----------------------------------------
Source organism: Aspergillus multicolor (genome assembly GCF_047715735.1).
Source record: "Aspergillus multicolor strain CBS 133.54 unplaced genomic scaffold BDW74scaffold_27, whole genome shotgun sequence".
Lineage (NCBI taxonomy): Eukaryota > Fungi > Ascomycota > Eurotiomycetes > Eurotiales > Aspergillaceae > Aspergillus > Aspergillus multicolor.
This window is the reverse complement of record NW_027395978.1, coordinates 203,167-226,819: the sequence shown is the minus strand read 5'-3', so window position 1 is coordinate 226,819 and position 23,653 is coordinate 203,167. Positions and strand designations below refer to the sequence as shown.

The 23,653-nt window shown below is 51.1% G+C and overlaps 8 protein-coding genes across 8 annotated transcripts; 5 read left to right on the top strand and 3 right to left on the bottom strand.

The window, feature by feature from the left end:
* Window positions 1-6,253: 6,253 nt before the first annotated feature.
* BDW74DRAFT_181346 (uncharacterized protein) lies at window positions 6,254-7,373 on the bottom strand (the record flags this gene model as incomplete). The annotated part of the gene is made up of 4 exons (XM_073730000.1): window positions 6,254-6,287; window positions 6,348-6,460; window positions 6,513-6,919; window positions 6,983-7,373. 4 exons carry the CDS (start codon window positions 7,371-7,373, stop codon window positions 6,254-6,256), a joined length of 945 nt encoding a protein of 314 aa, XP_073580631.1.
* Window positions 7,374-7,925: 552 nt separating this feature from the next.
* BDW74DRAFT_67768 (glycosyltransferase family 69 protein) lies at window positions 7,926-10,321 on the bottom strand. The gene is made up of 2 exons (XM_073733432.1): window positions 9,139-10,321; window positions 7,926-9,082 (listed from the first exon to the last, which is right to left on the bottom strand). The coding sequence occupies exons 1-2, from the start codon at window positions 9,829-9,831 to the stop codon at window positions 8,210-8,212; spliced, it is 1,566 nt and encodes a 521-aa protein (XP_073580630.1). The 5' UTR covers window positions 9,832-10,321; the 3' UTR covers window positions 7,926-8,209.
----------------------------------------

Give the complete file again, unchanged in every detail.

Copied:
Source organism: Aspergillus multicolor (genome assembly GCF_047715735.1).
Source record: "Aspergillus multicolor strain CBS 133.54 unplaced genomic scaffold BDW74scaffold_27, whole genome shotgun sequence".
Lineage (NCBI taxonomy): Eukaryota > Fungi > Ascomycota > Eurotiomycetes > Eurotiales > Aspergillaceae > Aspergillus > Aspergillus multicolor.
This window is the reverse complement of record NW_027395978.1, coordinates 203,167-226,819: the sequence shown is the minus strand read 5'-3', so window position 1 is coordinate 226,819 and position 23,653 is coordinate 203,167. Positions and strand designations below refer to the sequence as shown.

The 23,653-nt window shown below is 51.1% G+C and overlaps 8 protein-coding genes across 8 annotated transcripts; 5 read left to right on the top strand and 3 right to left on the bottom strand.

The window, feature by feature from the left end:
* Window positions 1-6,253: 6,253 nt before the first annotated feature.
* BDW74DRAFT_181346 (uncharacterized protein) lies at window positions 6,254-7,373 on the bottom strand (the record flags this gene model as incomplete). The annotated part of the gene is made up of 4 exons (XM_073730000.1): window positions 6,254-6,287; window positions 6,348-6,460; window positions 6,513-6,919; window positions 6,983-7,373. 4 exons carry the CDS (start codon window positions 7,371-7,373, stop codon window positions 6,254-6,256), a joined length of 945 nt encoding a protein of 314 aa, XP_073580631.1.
* Window positions 7,374-7,925: 552 nt separating this feature from the next.
* BDW74DRAFT_67768 (glycosyltransferase family 69 protein) lies at window positions 7,926-10,321 on the bottom strand. The gene is made up of 2 exons (XM_073733432.1): window positions 9,139-10,321; window positions 7,926-9,082 (listed from the first exon to the last, which is right to left on the bottom strand). The coding sequence occupies exons 1-2, from the start codon at window positions 9,829-9,831 to the stop codon at window positions 8,210-8,212; spliced, it is 1,566 nt and encodes a 521-aa protein (XP_073580630.1). The 5' UTR covers window positions 9,832-10,321; the 3' UTR covers window positions 7,926-8,209.